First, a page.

Europe’s finance ministers have identified the precarious state of Europe’s public finances, often referred to as the sovereign debt crisis, as perhaps the most serious international challenge to economic stability. Large deficits and debts are worrying for several reasons. As debt accumulates, risk premiums on government bonds rise, and countries have to spend ever-larger amounts servicing debt repayments, thus crowding out welfare services and growth-generating investments. More generally, the uncertainty associated with massive debt complicates economic policy making. Third, with deficits set to persist well into the future, many countries risk being unable to pursue expansionary fiscal policies or let automatic stabilizers work in the next down-turn. Fourth, Europe’s aging populations, driven by low birth rates and rising life expectancy, will add further fiscal pressure in the years to come.
Policymakers generally agree on the solution: serious, substantial, and sustained fiscal consolidation, using all means available, including tax increases, expenditure reductions, and pension reforms, such as increased retirement ages and limiting early retirement. Economists also point to the importance of strengthened fiscal frameworks. Credible and robust frameworks play a crucial role in safeguarding sound public finances, as in the case of Sweden. Empirical evidence shows that countries with stronger fiscal institutions achieve better outcomes, in terms of lower deficit and debt.
A second international challenge relates to European labor markets, which have suffered greatly in the past few years, with tens of millions unemployed across the continent.
Member states, seeking to improve the prospects of the jobless by making work more attractive, have several tools at their disposal. One option is to cut income taxes, particularly for low-income groups, for example through the use of an Earned Income Tax Credit, as in Sweden. Another option is to reform benefit systems, especially unemployment insurance as well as sick leave and early retirement benefits, so as to reward returning to work. Well-designed active labor market policies can also help improve the functioning of labor markets. It is worth remembering, of course, that in many countries the room for action is constrained by weak public finances.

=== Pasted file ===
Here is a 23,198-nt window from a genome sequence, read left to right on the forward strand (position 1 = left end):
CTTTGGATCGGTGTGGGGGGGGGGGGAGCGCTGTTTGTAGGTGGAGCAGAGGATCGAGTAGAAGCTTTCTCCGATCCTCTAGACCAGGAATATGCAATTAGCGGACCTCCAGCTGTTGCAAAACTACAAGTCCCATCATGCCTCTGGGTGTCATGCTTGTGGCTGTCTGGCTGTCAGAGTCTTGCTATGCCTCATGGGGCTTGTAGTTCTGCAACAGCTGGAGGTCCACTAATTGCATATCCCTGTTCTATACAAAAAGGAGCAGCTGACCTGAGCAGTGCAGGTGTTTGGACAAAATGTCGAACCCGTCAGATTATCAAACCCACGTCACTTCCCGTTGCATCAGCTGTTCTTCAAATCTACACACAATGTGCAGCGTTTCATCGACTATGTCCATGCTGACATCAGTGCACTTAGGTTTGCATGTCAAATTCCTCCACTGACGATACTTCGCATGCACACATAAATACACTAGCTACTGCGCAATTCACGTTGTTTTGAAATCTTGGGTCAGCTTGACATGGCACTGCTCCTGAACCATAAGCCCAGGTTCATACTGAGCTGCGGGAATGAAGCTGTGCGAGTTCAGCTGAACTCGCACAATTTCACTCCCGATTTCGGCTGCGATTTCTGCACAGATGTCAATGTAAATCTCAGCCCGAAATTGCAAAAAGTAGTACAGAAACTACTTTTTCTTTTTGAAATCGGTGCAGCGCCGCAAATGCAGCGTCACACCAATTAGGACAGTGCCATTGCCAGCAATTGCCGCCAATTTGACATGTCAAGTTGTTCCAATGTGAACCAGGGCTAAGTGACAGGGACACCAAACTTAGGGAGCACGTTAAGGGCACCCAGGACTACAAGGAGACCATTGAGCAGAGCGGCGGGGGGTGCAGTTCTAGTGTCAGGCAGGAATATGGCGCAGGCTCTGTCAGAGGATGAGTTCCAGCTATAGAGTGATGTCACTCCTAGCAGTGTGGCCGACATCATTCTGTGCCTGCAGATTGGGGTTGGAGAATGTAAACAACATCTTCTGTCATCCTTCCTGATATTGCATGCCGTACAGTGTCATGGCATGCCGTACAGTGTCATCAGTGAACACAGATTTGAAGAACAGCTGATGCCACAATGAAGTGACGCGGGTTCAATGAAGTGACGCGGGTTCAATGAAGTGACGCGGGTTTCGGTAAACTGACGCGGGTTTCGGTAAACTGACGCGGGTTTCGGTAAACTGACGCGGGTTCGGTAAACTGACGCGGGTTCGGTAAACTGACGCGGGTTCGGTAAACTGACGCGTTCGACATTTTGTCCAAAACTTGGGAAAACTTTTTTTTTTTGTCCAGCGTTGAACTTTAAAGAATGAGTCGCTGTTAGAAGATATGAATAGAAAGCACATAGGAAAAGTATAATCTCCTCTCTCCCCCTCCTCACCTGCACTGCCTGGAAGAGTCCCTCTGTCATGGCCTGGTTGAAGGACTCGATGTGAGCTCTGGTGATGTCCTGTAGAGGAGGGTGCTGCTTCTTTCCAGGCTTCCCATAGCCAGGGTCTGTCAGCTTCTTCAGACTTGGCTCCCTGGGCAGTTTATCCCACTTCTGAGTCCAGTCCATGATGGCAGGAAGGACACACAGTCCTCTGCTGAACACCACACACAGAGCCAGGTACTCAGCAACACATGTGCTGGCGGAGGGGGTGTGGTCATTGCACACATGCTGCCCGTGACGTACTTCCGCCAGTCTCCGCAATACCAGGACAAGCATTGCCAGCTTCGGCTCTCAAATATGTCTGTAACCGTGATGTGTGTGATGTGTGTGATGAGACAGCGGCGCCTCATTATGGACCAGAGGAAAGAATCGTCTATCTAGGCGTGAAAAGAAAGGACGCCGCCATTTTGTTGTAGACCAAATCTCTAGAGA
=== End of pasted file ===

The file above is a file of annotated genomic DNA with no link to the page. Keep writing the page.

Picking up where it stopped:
Most economists would agree that increasing female participation and employment is especially important—because it is good for the economy, individuals, and gender equality. Data show that too many women are absent from the labor market: female employment is 12 percentage points lower than male employment in Europe, and in some countries below 50 percent. If women worked as much as men, GDP in the European Union would be about 25 percent greater. Key factors in helping reduce the gender gap in employment include better and more affordable child care and stronger economic incentives to work, which involves reducing the marginal tax rates facing women in the work place and eliminating unfair pay differences between men and women.
A third international challenge concerns the financial system, a system whose health and efficiency is crucial for economic growth and stability. It is well known that the financial crisis grew out of an insufficient, incomplete and uneven regulatory landscape as well as unsustainable and reckless behavior among actors in the financial system. The need for new, stronger rules and institutions has therefore been a cornerstone in strengthening crisis prevention mechanisms in Europe.
The European Union has worked for greater regulation and the creation of powerful new European financial market supervisors to minimize the likelihood of costly public interventions and to secure financial stability. New common rules that promote a sound and sustainable long-term development of banks and prevent unhealthy compensation schemes were therefore introduced, yet more remains to be done.
In conclusion, Sweden is currently an outlier in the European economic landscape, with strong growth, improving labor markets, and sound public finances. The success of the Swedish model 2.0 reflects a number of factors, including a commitment to strong public finances, most clearly exemplified by a responsible fiscal policy and a robust fiscal policy framework; an economic policy centered on making work pay and reducing social exclusion; pro-growth structural reforms; and measures designed to improve education and the employment prospects of disadvantaged groups. Underpinning these reforms is a set of values allowing Sweden to embrace globalization and the modern economy, namely a proclivity for social cohesion, free trade, tolerance, gender equality, and a welfare state protecting people, not jobs.*
 “The Swedish Economy: North Star,” The Economist, 9 June 2011.
 From Ecofin Council discussions, January 2011.
 “Five Economic Lessons from Sweden, The Rock Star of the Recovery,” The Washington Post, 24 June 2011.
* Editor’s Note: This piece is based on a presentation given by the author in June 2011.
Political Advisor to the Swedish Ministry of Finance